System controller 658 controls delivery of the electrical stimulation, delivery of the mechanical stimulation, and administration of the biological treatment using a plurality of parameters stored in a memory circuit 660. In one embodiment, system controller 658 coordinates the operation of the electrical stimulator with one or both of mechanical stimulator 654 and biological treatment administration module 656. In various embodiments, system controller 658 controls the magnitude (or intensity) of each of the electrical, mechanical, and biological stimuli and coordinates the timing for delivering those stimuli. The magnitude of the electrical stimulation is controlled by parameters such as pulse amplitude, pulse width, stimulation frequency or inter-pulse interval, stimulation duration, and stimulation duty cycle. The magnitude of the mechanical stimulation is controlled by parameters such as frequency and degree of cell deformation (such as measured by the extension of cell length by a predetermined percentage of the original cell length). The magnitude of the biological stimulation is controlled by parameters such as volume and concentration of each chemical and/or biochemical agent. The timing is controlled by parameters such as starting times and durations that control the deliveries of all the electrical, mechanical, and/or biological stimuli in a predetermined sequence of stimulation, i.e., the complete in vitro conditioning.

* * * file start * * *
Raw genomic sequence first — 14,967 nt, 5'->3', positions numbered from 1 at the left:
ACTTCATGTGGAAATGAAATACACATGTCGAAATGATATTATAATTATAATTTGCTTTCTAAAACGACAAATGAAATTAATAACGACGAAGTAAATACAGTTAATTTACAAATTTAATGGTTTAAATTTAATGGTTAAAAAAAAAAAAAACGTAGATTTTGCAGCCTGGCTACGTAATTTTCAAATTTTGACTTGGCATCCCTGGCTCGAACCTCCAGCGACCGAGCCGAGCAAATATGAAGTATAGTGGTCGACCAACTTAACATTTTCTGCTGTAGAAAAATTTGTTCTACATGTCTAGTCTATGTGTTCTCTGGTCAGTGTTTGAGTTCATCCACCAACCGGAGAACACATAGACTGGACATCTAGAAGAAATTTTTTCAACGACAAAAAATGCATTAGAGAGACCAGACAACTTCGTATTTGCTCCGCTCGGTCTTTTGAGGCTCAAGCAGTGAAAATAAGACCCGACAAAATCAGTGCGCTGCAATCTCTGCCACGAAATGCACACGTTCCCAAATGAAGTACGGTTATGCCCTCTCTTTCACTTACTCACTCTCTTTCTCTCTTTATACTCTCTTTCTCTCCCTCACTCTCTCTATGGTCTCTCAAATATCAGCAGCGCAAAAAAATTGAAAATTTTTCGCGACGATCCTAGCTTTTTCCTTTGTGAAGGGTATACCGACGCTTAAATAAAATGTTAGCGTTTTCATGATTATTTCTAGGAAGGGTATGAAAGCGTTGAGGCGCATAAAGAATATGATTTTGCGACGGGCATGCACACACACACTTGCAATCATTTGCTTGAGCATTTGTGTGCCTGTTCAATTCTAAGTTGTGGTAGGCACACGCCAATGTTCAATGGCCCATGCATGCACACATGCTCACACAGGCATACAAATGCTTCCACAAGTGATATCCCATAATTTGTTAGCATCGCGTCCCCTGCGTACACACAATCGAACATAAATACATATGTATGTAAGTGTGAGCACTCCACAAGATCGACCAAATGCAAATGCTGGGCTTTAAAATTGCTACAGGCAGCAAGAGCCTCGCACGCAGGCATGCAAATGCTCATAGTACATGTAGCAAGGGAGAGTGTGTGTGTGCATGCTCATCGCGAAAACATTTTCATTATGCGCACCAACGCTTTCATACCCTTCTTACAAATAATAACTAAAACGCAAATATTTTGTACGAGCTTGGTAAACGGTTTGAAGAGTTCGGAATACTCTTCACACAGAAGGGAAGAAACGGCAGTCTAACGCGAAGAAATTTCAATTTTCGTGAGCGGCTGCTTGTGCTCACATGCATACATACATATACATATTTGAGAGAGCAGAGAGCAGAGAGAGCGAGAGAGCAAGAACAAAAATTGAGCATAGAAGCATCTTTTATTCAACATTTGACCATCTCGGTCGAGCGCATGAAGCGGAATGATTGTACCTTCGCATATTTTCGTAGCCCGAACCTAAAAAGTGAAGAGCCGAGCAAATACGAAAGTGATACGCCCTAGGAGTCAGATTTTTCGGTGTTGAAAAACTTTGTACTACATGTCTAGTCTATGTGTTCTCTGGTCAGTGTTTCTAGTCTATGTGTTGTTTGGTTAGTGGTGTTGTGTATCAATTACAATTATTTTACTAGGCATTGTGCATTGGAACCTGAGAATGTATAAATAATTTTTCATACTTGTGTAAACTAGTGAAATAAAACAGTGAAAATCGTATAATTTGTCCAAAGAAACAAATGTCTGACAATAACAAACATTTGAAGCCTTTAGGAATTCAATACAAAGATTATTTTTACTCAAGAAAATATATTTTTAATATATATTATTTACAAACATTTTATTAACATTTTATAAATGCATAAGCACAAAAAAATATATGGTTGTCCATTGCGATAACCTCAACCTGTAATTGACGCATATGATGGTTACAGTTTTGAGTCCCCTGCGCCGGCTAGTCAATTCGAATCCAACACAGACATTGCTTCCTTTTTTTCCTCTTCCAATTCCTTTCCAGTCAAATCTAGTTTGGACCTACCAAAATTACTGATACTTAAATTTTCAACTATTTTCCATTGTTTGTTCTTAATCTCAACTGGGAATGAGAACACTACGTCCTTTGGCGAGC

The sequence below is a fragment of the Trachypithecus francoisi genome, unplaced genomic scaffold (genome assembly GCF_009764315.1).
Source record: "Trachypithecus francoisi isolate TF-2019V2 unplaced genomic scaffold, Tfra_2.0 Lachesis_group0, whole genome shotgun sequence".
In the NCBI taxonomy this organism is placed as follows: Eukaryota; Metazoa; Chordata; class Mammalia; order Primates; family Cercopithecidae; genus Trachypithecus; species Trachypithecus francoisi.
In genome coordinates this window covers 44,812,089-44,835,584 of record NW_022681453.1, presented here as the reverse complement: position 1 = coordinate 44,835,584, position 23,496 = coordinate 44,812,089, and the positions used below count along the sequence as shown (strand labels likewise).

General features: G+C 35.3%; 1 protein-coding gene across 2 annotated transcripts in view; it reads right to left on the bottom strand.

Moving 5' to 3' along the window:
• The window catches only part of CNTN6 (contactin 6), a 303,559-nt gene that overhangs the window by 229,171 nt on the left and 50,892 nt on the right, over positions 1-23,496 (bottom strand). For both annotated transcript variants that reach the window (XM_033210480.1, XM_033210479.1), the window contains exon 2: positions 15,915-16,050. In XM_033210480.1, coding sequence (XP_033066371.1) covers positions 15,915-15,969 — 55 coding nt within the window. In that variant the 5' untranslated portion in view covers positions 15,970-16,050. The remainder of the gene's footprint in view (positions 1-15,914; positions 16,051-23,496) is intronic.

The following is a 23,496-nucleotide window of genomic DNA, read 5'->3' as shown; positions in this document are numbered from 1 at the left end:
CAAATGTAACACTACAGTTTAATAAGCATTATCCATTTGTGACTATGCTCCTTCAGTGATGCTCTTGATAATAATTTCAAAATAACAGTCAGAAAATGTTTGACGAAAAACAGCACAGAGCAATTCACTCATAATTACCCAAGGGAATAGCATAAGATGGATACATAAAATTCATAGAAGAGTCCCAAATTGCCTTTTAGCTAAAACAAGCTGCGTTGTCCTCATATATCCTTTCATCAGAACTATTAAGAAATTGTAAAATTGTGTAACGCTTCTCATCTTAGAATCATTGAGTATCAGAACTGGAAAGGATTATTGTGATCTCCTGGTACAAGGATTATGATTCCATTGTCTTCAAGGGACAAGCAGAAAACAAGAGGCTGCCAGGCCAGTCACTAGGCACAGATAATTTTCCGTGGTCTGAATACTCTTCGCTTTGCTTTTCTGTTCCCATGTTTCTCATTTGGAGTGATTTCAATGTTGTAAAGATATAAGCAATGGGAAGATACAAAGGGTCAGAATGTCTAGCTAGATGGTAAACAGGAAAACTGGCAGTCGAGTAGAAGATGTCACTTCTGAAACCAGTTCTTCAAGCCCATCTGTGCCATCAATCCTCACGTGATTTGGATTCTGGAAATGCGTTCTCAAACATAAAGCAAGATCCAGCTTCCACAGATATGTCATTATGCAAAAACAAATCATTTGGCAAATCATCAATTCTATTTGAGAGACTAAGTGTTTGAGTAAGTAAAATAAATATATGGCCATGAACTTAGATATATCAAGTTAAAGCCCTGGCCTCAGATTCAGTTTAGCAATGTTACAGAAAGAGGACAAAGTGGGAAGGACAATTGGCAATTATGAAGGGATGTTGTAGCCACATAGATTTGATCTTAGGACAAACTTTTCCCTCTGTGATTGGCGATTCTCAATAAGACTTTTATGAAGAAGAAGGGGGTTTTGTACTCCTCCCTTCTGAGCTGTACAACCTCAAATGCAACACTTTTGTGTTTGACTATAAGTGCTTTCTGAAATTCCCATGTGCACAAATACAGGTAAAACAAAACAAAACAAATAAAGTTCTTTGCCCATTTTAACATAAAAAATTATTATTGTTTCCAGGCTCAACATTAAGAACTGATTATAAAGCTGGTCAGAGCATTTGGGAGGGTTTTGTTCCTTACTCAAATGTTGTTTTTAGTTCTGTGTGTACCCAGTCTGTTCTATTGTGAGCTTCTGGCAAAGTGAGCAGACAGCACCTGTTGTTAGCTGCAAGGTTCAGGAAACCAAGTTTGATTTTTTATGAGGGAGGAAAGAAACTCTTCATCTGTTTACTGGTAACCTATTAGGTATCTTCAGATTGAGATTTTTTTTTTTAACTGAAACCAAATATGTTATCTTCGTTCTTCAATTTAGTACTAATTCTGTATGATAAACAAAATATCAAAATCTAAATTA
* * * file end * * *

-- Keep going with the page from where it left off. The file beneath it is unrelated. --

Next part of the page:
• [0050]
    User interface 662 includes a display 664 and a user input device 666. Display 664 informs the user of the status and the progress of the in vitro conditioning, including the parameters being applied. User input device 666 receives commands from the user to control the in vitro conditioning of the treated cells and allows the use to program the values of user-programmable parameters. In one embodiment, culturing module 640 includes a structure, such as a microscope, that allows for monitoring of the treated cells. In a further embodiment, display 664 presents cell reactions observed through the microscope. In other embodiments, a sample of the culture is removed for analysis, e.g., to detect RNA or protein expression patterns, or other detectable phenotypes, e.g., cell size or surface marker expression.
  • [0051]